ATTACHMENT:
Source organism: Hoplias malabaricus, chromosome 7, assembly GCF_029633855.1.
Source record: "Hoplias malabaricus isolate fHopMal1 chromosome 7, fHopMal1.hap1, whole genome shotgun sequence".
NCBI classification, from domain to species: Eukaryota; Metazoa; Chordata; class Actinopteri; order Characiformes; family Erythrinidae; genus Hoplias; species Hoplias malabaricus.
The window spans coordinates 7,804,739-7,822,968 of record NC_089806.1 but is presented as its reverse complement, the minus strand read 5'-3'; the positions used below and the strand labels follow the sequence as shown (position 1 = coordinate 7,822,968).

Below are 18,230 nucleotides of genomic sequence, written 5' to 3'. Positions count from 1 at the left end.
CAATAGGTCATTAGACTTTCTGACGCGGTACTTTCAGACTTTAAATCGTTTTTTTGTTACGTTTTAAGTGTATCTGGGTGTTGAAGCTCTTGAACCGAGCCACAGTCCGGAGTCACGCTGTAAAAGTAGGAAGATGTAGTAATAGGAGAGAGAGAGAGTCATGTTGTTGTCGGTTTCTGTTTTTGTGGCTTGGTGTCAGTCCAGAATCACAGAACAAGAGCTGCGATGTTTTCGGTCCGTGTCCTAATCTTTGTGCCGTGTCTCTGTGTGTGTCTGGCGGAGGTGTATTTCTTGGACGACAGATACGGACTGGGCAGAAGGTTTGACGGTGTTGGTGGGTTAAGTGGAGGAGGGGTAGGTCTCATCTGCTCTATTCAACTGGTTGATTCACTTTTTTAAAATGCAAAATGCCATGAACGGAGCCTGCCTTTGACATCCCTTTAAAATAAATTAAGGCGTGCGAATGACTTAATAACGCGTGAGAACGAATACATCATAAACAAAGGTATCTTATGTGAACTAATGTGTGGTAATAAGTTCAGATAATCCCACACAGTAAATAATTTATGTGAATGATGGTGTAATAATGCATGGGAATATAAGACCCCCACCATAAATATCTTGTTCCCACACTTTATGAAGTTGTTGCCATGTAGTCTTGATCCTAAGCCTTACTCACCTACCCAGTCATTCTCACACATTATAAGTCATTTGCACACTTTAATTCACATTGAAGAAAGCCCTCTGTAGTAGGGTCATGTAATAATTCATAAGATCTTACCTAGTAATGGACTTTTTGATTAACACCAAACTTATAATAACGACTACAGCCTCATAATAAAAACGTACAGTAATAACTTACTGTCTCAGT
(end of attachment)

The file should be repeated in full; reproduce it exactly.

Source organism: Hoplias malabaricus, chromosome 7, assembly GCF_029633855.1.
Source record: "Hoplias malabaricus isolate fHopMal1 chromosome 7, fHopMal1.hap1, whole genome shotgun sequence".
NCBI classification, from domain to species: Eukaryota; Metazoa; Chordata; class Actinopteri; order Characiformes; family Erythrinidae; genus Hoplias; species Hoplias malabaricus.
The window spans coordinates 7,804,739-7,822,968 of record NC_089806.1 but is presented as its reverse complement, the minus strand read 5'-3'; the positions used below and the strand labels follow the sequence as shown (position 1 = coordinate 7,822,968).

Below are 18,230 nucleotides of genomic sequence, written 5' to 3'. Positions count from 1 at the left end.
CAATAGGTCATTAGACTTTCTGACGCGGTACTTTCAGACTTTAAATCGTTTTTTTGTTACGTTTTAAGTGTATCTGGGTGTTGAAGCTCTTGAACCGAGCCACAGTCCGGAGTCACGCTGTAAAAGTAGGAAGATGTAGTAATAGGAGAGAGAGAGAGTCATGTTGTTGTCGGTTTCTGTTTTTGTGGCTTGGTGTCAGTCCAGAATCACAGAACAAGAGCTGCGATGTTTTCGGTCCGTGTCCTAATCTTTGTGCCGTGTCTCTGTGTGTGTCTGGCGGAGGTGTATTTCTTGGACGACAGATACGGACTGGGCAGAAGGTTTGACGGTGTTGGTGGGTTAAGTGGAGGAGGGGTAGGTCTCATCTGCTCTATTCAACTGGTTGATTCACTTTTTTAAAATGCAAAATGCCATGAACGGAGCCTGCCTTTGACATCCCTTTAAAATAAATTAAGGCGTGCGAATGACTTAATAACGCGTGAGAACGAATACATCATAAACAAAGGTATCTTATGTGAACTAATGTGTGGTAATAAGTTCAGATAATCCCACACAGTAAATAATTTATGTGAATGATGGTGTAATAATGCATGGGAATATAAGACCCCCACCATAAATATCTTGTTCCCACACTTTATGAAGTTGTTGCCATGTAGTCTTGATCCTAAGCCTTACTCACCTACCCAGTCATTCTCACACATTATAAGTCATTTGCACACTTTAATTCACATTGAAGAAAGCCCTCTGTAGTAGGGTCATGTAATAATTCATAAGATCTTACCTAGTAATGGACTTTTTGATTAACACCAAACTTATAATAACGACTACAGCCTCATAATAAAAACGTACAGTAATAACTTACTGTCTCAGT